A legal regime which asks the victim of a frivolous legal proceeding to subsidise the costs of the perpetrator is unjust and is bound to provide incentives for more frivolous proceedings. For a long time, Indian arbitration law had been providing such incentives for a party to make frivolous objections to the arbitration agreement or the arbitral award. The Law Commission of India sought to change this state of affairs through its 246th report and recommended certain changes to the Arbitration and Conciliation Act, 1996 (“1996 Act”). Pursuant to the recommendations, the Indian legislature enacted the Arbitration and Conciliation (Amendment) Act, 2015 (“2015 Act”) attempting to update the law on costs in line with the best international practices.
This post argues that even after the 2015 amendments, there has not been a marked change in the way in which courts award costs following best international practices such as the principle that costs follow the event.
Statutory Provisions on Costs in Arbitration
Section 31(8) of the 1996 Act as originally enacted dealt with costs in arbitration proceedings. Precedents that evolved therefrom led to a dissatisfied state of affairs regarding the regime on costs allocation in arbitration and arbitration related court proceedings (See, Ernst & Young LLP, Emerging Trends in Arbitration in India, p. 20). The chief complaint was that the provision was too open textured and allowed unnecessarily enormous discretion in awarding of costs. In most cases, tribunals and courts failed to award costs and provide reasons for their decision. An empirical survey suggested that in about 90% of the arbitrations, the parties had to bear either their own costs or half of the total arbitration costs, irrespective of the outcome of the arbitration.
Consequently, the winning party lost substantial money towards costs incurred due to the arbitral proceedings and was not compensated for considerable expenses incurred in arbitration related court proceedings such as proceedings relating to appointment of arbitrators, application for interim measures, and so on. Frequent judicial interference in arbitration also provided incentives for a party to delay or frustrate efficient settlement of disputes. A party so delaying or frustrating the proceedings was not made to bear the costs expended by the winning party and the winning party was not fully compensated for the costs incurred owing to the censurable conduct of the losing party.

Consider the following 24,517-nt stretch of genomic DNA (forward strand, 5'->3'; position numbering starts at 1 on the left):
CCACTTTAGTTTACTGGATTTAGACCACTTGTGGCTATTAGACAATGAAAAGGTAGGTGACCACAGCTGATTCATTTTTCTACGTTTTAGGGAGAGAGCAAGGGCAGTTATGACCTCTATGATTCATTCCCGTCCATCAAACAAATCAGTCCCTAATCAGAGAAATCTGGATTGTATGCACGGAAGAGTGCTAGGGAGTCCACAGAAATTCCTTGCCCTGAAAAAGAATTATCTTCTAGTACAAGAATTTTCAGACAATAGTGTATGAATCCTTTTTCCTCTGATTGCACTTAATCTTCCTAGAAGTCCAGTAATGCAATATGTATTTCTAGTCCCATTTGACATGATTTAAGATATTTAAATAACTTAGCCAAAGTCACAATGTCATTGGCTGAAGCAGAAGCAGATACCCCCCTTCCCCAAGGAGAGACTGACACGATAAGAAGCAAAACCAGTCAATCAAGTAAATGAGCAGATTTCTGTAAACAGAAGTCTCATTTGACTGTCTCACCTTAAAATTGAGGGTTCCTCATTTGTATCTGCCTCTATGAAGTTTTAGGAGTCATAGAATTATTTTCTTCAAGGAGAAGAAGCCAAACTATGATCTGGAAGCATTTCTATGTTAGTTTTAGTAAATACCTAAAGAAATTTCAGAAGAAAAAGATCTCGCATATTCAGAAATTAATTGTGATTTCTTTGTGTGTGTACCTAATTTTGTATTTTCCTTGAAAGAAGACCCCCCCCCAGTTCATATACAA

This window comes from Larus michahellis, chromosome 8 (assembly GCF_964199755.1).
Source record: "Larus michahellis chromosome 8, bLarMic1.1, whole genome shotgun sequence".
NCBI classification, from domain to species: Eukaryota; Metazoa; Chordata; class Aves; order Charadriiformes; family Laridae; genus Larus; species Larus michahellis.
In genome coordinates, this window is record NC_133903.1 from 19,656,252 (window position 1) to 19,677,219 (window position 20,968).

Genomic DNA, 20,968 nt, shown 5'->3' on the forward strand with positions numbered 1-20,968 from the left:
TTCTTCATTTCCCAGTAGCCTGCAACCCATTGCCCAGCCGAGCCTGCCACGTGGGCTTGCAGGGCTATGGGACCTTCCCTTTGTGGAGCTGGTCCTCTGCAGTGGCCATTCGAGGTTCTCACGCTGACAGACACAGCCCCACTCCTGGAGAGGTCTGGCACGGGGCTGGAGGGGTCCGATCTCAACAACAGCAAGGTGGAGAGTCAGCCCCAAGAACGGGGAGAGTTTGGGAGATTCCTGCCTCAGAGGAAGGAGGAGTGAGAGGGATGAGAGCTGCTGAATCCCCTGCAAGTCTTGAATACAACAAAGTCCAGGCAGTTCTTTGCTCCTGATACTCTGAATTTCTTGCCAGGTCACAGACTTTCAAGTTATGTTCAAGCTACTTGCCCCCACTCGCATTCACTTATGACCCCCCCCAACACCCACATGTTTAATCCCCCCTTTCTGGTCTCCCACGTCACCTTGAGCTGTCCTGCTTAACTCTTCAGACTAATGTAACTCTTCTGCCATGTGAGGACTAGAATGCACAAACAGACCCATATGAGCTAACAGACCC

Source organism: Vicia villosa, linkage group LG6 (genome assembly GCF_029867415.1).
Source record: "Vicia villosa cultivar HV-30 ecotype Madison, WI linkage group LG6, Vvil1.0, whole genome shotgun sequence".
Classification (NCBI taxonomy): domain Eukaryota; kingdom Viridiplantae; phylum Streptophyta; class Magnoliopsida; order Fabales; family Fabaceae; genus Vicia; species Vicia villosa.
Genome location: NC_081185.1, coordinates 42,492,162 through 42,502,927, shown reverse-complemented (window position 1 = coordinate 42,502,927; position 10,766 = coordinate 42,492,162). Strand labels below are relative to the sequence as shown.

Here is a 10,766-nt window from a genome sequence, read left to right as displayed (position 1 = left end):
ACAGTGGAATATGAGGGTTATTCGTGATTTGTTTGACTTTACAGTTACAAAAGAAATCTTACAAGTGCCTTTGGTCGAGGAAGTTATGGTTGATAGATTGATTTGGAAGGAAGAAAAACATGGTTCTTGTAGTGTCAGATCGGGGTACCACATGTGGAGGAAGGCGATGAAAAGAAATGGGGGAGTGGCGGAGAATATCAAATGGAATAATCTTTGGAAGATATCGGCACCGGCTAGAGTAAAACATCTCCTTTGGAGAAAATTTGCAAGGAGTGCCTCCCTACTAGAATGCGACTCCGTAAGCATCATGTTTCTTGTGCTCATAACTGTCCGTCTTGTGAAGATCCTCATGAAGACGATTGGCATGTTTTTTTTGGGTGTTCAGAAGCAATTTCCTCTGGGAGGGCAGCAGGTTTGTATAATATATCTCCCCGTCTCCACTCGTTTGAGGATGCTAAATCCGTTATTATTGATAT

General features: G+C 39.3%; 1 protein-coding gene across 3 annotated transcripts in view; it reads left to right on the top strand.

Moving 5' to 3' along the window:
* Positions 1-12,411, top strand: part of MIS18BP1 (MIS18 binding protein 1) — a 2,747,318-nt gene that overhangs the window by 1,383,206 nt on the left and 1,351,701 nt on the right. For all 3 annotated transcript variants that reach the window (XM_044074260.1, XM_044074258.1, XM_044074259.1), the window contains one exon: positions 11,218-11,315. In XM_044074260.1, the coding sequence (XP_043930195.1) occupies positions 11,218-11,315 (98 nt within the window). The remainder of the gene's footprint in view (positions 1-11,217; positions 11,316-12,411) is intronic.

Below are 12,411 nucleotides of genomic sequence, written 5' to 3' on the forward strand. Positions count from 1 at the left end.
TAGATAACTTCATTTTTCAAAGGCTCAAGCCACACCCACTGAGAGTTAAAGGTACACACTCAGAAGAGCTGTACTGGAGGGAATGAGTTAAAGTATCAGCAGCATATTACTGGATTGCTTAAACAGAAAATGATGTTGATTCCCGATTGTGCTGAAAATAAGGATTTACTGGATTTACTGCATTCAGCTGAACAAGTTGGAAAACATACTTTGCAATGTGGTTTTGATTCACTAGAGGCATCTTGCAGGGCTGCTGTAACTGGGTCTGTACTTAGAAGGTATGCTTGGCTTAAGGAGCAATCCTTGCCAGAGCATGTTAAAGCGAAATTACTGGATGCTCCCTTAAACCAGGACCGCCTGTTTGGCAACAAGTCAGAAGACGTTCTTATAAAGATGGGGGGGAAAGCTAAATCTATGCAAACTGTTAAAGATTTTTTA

This state of affairs was incongruent with best international arbitration practices. After numerous calls for reforms, the Law Commission of India in its 246th Report sought an overhaul of the existing provision on costs.
Law Commission’s Recommendations on Costs
The Law Commission of India submitted its 246th report, where it specifically pointed out the need for amending the law on costs. The Commission noted the potential for significant increase in costs in arbitration proceedings, which, according to the Commission necessitated the law on allocation of costs to be clear and predictable. For these reasons, the Commission recommended that the loser-pays principle should be normally followed by tribunals and courts hearing arbitration related court proceedings while allocating costs.
Primarily, two justifications were offered for by the Commission for this recommendation: One, it is only just that the losing party which dragged the other party to court/ arbitration or which set up unjust defences compensates the winning party for the losses incurred in resolving the issue in courts or before the tribunal. The second justification offered by the Commission was that from an economic point of view, the loser-pays principle provided an “efficient deterrence against frivolous conduct and furthers compliance with contractual obligations.” (Para 23)
Further thereto, the Law Commission recommended insertion of Section 6A to the 1996 Act containing a detailed provision on costs. Thus, it would appear that the objective of the Law Commission’s recommendations on costs was to introduce a “costs follow the event” regime and that in all arbitration related proceedings, the tribunal or the court, as the case may be, should ordinarily adhere to this principle. However, the manner in which Section 6A is a cause for concern (as will be seen in the later part of this post).
Section 31A of the 1996 Act (as amended in 2015)
Based on the recommendation of the Law Commission and an ordinance, the Indian Parliament enacted the Arbitration and Conciliation (Amendment) Act, 2015, and the same was brought into force with effect from 23 October 2015.